Where do you locate the power of art?
September 3, 2013
To a certain extent we’ve seen a massive influx of arts practices and sensibilities into new domains like entrepreneurship, medical practice, and numerous others; indeed, a realization that Art is a part of life. Yet such a claim is based on the notion that the arts either inherently are or have become separate from these other professional domains and from everyday life itself. The quick explanation to this quandary comes from Cultural and Art Histories: our separation of the Arts from everyday life is a fairly recent one, related to the principles of modernity and the elevation of Art to “high Art” and “the Canon.” To sum it up with a necessarily brief and simplistic reduction, Art became something to be preserved, appreciated, and striven for, instead of part of living as it had been up until that point.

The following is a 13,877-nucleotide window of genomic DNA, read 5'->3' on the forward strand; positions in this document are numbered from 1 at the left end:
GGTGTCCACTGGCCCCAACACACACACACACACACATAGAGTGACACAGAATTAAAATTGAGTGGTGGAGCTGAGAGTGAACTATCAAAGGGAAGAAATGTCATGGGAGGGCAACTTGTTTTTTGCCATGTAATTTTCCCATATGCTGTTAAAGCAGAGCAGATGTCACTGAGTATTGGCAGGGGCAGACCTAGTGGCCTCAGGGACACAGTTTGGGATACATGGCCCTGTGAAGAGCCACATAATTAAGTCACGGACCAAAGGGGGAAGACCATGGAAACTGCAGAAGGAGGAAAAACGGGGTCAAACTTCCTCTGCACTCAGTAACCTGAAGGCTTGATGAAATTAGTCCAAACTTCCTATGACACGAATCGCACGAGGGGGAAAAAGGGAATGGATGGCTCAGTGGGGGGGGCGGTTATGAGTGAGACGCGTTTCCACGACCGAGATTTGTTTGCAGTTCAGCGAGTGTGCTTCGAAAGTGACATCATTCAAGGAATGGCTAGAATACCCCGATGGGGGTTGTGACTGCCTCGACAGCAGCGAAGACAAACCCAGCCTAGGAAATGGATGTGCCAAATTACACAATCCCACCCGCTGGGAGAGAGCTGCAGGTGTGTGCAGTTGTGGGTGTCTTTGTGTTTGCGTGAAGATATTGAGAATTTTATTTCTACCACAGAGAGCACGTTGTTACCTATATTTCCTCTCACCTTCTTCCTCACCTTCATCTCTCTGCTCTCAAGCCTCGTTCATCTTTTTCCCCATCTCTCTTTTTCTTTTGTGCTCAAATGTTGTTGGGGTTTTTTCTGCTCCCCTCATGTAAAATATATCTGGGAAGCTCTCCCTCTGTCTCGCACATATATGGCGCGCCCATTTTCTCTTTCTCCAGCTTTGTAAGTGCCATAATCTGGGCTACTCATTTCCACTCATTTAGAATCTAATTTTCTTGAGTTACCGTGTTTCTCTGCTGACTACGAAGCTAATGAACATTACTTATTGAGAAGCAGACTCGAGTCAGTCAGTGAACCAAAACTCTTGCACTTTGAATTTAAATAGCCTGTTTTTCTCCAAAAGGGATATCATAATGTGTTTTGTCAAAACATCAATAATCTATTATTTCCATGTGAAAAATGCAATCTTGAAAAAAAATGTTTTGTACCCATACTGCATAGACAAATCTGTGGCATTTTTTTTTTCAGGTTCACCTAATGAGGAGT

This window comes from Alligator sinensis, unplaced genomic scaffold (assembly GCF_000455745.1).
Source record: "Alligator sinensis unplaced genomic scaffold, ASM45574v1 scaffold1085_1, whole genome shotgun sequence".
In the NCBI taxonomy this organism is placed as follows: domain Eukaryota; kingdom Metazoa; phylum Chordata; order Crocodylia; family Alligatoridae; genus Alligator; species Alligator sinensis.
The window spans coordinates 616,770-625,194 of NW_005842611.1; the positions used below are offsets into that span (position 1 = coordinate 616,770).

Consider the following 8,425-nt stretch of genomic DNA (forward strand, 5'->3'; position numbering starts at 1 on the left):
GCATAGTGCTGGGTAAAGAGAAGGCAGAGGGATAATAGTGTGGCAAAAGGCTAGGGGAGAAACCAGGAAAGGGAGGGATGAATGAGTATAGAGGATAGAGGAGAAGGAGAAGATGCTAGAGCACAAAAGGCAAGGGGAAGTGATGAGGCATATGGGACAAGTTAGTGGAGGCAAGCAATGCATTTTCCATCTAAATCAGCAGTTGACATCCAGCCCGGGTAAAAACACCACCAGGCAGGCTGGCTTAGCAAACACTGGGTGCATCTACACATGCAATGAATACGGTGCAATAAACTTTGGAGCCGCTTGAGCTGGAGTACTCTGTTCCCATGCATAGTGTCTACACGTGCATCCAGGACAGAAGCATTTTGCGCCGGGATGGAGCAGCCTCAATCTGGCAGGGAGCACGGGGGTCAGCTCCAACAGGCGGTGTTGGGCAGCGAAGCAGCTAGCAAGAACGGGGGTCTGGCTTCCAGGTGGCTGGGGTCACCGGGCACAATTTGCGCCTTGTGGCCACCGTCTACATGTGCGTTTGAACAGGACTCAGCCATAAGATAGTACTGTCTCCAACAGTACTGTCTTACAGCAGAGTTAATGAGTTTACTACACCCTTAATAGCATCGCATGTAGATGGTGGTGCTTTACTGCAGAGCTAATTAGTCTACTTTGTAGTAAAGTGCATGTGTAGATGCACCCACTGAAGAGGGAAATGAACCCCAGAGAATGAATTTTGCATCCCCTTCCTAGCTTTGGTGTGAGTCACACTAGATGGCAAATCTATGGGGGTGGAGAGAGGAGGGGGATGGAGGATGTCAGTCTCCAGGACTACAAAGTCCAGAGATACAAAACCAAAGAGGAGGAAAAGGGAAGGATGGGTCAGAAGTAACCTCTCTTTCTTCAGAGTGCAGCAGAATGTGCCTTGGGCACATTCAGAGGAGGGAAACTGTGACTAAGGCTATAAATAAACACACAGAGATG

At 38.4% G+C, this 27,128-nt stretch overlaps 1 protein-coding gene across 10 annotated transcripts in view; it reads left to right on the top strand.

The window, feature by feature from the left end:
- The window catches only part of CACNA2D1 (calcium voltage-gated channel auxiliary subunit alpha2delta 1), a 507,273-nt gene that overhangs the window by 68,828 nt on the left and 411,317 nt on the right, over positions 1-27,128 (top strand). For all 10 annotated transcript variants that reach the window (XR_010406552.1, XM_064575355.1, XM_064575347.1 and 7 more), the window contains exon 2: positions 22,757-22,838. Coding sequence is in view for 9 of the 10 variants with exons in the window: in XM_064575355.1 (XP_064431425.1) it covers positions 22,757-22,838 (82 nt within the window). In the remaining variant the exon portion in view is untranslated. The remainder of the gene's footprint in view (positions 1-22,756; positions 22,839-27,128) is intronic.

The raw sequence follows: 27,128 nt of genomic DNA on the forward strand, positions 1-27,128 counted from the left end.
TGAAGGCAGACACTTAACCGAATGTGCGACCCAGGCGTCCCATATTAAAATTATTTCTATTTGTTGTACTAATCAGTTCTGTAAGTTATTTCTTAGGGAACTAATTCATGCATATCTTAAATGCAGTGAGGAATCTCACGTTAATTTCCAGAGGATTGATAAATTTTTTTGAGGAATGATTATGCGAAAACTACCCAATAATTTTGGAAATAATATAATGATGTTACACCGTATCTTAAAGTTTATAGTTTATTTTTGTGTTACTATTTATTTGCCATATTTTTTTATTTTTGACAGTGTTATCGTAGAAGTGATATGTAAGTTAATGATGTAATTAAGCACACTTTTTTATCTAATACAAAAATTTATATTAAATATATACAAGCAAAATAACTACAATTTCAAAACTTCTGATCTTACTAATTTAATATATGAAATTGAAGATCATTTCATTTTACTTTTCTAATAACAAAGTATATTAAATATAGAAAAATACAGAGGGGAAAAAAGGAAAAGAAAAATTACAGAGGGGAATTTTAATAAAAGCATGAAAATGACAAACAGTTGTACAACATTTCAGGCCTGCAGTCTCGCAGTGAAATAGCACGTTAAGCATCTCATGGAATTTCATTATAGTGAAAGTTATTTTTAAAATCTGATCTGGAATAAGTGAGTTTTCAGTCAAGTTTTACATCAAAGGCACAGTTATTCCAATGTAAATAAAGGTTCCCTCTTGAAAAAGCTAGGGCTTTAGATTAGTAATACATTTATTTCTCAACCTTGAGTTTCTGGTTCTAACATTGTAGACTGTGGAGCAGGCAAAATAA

Such elevation, according to fields that examine subaltern and non-dominant cultural forces, extends the standards and judgments of singular truths, where values of dominant cultures are seen as neutral, common sense, and bases of “Civilization” for all of humanity. And yet, another view is that the Arts have never really been stripped from fields or made alien from daily life, despite the way we make sense of the twentieth century the logics that allowed it to take the shape it did. In either case, we now find ourselves in a particular cultural moment in which more people have access to meaning making through representation and artistic production than ever before on a larger stage than ever before. Despite the intense unevenness in quality of artistic production and, importantly, of that access – dependent on age, rural vs. urban, global North vs. global South, race and ethnicity, governmental systems, and numerous other factors – where do you locate the power of Art: in its process or in its products? What does this mean for supporting “the Arts?”